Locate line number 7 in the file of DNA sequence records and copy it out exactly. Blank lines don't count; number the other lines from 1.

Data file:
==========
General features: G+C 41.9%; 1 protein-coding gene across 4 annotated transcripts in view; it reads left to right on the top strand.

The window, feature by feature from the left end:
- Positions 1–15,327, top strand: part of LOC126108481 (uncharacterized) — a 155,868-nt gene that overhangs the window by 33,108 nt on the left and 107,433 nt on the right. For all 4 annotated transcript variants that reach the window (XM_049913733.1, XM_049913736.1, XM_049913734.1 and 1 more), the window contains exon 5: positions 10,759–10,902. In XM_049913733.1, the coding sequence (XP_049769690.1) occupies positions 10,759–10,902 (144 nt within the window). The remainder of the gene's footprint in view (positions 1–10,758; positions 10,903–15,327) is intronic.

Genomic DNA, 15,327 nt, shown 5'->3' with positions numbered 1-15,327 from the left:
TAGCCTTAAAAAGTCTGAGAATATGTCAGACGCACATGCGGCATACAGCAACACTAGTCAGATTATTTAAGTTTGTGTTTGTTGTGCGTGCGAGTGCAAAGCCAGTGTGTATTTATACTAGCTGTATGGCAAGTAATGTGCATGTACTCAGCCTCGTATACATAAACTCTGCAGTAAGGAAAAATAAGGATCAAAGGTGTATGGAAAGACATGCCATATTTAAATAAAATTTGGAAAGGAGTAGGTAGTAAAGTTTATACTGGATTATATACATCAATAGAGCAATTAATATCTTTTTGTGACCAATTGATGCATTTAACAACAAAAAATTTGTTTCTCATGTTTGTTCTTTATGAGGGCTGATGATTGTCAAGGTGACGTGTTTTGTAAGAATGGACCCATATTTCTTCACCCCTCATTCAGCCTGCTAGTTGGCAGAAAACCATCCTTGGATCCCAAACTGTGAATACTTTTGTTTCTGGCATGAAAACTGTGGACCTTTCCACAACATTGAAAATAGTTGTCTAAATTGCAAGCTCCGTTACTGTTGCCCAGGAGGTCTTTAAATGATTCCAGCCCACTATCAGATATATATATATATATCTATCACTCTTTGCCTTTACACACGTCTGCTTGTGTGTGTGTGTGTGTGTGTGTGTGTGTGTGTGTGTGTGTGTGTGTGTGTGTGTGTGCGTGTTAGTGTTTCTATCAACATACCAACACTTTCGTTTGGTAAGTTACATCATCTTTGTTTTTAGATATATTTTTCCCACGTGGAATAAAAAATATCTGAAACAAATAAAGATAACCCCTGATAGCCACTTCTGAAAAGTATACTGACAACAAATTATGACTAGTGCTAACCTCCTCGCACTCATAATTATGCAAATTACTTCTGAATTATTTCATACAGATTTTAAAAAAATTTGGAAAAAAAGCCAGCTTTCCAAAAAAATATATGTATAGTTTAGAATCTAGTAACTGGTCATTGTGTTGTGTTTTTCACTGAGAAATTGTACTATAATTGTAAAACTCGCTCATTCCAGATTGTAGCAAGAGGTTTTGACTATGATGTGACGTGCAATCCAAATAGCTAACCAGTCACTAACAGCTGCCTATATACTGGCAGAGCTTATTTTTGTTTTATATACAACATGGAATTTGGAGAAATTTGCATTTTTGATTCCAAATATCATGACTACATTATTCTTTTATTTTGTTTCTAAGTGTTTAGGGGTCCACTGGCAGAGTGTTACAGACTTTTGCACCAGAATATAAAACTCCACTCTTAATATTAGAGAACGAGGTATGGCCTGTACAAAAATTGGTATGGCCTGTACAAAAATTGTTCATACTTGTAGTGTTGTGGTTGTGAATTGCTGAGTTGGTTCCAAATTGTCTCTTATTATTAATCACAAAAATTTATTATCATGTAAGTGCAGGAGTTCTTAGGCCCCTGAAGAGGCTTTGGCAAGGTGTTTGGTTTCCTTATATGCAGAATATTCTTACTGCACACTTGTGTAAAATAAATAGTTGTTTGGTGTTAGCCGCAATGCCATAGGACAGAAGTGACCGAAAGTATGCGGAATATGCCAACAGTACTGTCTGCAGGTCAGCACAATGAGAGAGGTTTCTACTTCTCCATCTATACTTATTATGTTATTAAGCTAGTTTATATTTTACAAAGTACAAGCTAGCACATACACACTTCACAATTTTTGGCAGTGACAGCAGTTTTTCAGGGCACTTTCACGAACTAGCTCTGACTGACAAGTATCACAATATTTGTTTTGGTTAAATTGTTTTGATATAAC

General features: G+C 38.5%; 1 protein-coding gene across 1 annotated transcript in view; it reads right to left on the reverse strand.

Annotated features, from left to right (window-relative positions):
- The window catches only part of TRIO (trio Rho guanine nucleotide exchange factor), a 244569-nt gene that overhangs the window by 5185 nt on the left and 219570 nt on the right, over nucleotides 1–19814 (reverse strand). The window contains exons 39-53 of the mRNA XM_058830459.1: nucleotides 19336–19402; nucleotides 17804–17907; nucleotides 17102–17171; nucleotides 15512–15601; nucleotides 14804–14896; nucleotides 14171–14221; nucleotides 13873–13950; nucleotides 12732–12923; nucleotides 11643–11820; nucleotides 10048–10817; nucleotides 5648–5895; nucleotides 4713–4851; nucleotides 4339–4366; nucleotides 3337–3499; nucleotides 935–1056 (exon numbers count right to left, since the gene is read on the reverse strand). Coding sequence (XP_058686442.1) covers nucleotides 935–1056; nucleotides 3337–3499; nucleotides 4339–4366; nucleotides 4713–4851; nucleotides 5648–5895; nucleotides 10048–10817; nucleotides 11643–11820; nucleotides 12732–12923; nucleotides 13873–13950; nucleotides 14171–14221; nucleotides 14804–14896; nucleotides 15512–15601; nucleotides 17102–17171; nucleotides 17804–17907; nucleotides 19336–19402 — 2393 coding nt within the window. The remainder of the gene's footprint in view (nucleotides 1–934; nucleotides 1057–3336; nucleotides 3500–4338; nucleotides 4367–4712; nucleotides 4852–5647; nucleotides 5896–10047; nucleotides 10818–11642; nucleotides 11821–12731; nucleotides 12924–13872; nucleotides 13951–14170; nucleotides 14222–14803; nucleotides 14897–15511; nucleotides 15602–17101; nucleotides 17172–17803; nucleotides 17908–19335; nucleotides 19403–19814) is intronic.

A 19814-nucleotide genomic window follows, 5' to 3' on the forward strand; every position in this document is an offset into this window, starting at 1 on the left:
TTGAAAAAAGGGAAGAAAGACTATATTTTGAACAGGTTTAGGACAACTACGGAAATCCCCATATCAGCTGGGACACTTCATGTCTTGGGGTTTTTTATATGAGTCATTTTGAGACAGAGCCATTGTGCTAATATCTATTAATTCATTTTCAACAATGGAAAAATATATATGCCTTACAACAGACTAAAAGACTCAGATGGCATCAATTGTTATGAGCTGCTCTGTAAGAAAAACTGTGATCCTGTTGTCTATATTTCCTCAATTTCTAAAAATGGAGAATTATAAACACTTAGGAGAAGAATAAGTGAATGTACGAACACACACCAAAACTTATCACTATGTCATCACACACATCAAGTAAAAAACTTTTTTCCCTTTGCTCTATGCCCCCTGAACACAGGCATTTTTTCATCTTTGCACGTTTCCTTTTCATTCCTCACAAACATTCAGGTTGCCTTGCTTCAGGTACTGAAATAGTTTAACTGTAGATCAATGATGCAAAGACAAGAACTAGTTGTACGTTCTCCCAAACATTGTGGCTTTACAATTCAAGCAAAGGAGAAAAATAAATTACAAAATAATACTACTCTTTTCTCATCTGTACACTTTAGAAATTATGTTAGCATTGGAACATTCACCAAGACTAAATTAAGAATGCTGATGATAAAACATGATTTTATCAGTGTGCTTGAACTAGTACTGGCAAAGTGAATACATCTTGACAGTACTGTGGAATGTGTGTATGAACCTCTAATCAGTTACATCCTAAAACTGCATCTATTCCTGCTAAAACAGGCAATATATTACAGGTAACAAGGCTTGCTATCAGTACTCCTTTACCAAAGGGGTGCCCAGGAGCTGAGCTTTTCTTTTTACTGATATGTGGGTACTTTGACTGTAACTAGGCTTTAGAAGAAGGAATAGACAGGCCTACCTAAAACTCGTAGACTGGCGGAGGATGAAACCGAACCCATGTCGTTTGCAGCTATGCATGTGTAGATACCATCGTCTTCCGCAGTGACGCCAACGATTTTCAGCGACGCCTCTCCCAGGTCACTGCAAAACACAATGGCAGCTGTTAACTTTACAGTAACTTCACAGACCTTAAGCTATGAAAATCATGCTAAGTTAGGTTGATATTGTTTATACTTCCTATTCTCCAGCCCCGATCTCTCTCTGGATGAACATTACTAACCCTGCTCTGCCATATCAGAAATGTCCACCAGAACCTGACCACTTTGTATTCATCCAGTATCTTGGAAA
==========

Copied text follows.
Annotated features, from left to right (window-relative positions):